I invited my good friend and partner in crime, Johnny McDaniels, to do a write up on his artwork for our next short story project. Johnny doesn’t say much, he enjoys his art in silence, his own therapy. But he agreed on this piece to give his opinion and tell me a little about his creative process. I will post the story tomorrow. I hope you guys enjoy.
This piece started as the idea for a short story by my friend Jerome Kenrick. He clearly had a lot to say, and so did I on the subject. We have been working together for a while, and he usually supplies a mock-up that I work from. We bounce ideas back and forth and then I get to work. This time, the talking was short, and the work commenced.
There is so much to say about a person’s right to choose. Not just on topics of a moral question, but in daily life. It is interesting to me that the same chants that are used to protest vaccinations and mask wearing, were originally shouted by feminists trying to garner support for pregnancy termination. In my mind, I have strong pro-life views in believing that all life is precious. I also have equally strong opinions which hold that no one should have the ability to tell me what I can and cannot do. I do not have any conflict in this line of thinking. Why should anyone have a mandate against their own body, and why should that be an additional concern when the decision being made is already such a difficult one?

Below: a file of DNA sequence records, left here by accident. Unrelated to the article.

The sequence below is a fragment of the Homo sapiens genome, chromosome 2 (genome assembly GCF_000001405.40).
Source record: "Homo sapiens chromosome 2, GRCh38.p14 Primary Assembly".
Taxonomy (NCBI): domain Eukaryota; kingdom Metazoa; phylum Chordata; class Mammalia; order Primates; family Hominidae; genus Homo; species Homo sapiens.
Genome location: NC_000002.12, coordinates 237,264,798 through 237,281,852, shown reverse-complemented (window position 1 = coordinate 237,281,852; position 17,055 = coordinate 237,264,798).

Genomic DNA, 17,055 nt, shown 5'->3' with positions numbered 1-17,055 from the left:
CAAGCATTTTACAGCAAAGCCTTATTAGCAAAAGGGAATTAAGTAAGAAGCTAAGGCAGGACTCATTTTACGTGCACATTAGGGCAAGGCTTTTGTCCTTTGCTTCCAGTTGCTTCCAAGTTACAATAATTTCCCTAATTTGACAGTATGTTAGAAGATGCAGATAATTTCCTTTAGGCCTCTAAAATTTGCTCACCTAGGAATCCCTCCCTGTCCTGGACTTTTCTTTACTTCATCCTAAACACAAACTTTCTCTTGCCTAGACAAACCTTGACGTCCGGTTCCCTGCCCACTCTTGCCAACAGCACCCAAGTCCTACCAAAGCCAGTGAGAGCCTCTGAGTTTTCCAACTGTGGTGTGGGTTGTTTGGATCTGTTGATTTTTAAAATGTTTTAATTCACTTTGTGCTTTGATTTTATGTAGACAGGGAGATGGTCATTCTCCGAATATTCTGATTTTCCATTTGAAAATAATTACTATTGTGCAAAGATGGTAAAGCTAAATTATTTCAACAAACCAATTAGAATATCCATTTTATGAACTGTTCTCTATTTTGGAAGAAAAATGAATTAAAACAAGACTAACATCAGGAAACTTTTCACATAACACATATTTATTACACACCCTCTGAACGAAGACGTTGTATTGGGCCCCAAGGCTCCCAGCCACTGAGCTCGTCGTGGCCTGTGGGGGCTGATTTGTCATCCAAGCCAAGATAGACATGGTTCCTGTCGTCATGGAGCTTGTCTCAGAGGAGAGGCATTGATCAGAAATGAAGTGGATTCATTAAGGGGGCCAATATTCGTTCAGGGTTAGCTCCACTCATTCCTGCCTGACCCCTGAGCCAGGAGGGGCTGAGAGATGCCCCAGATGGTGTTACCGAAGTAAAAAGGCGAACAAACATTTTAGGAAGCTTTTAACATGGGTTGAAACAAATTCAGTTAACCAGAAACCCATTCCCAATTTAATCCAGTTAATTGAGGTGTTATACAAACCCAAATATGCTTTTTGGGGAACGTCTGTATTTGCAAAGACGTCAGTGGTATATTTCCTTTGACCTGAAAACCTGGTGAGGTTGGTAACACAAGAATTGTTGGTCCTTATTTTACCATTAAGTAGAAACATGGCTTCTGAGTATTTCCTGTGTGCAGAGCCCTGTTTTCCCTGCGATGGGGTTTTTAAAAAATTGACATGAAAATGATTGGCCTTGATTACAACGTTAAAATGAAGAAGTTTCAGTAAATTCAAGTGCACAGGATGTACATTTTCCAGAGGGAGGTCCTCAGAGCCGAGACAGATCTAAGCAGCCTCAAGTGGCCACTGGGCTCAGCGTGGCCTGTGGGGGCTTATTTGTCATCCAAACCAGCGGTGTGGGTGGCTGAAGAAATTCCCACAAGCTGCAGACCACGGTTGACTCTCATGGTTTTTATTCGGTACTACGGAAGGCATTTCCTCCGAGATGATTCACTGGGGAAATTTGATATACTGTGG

Now, on to the piece. We wanted to depict the sensual nature of a woman, attractive and perhaps even lustful. Then have her voice taken away, depicting her ability to choose as being stifled, and her body no longer her own. It had to portray the idea that she is almost property. I worked entirely digital for this project but chose charcoal to illustrate the model. It is a favorite medium of mine and I find it useful for depicting form. I then chose to use pink highlights to give the sense of surrealism.
Form was outlined intentionally cartoon-like to further separate from reality. The hue that was chosen is supposed to mimic the color used to raise awareness and support for breast cancer, a cause close to my heart. I work in health care for my 9-5 and have come to take that shade of pink as a representation of the strength of our women. Mouth taped and labeled over in the controversial state bill in Texas that stirred this to life. Title bright and blurred like a neon sign, further exhibiting the actions that happen in the dark, but on a stark white background, bringing it all into the light.
@fiddlinpig Johnny McDaniels
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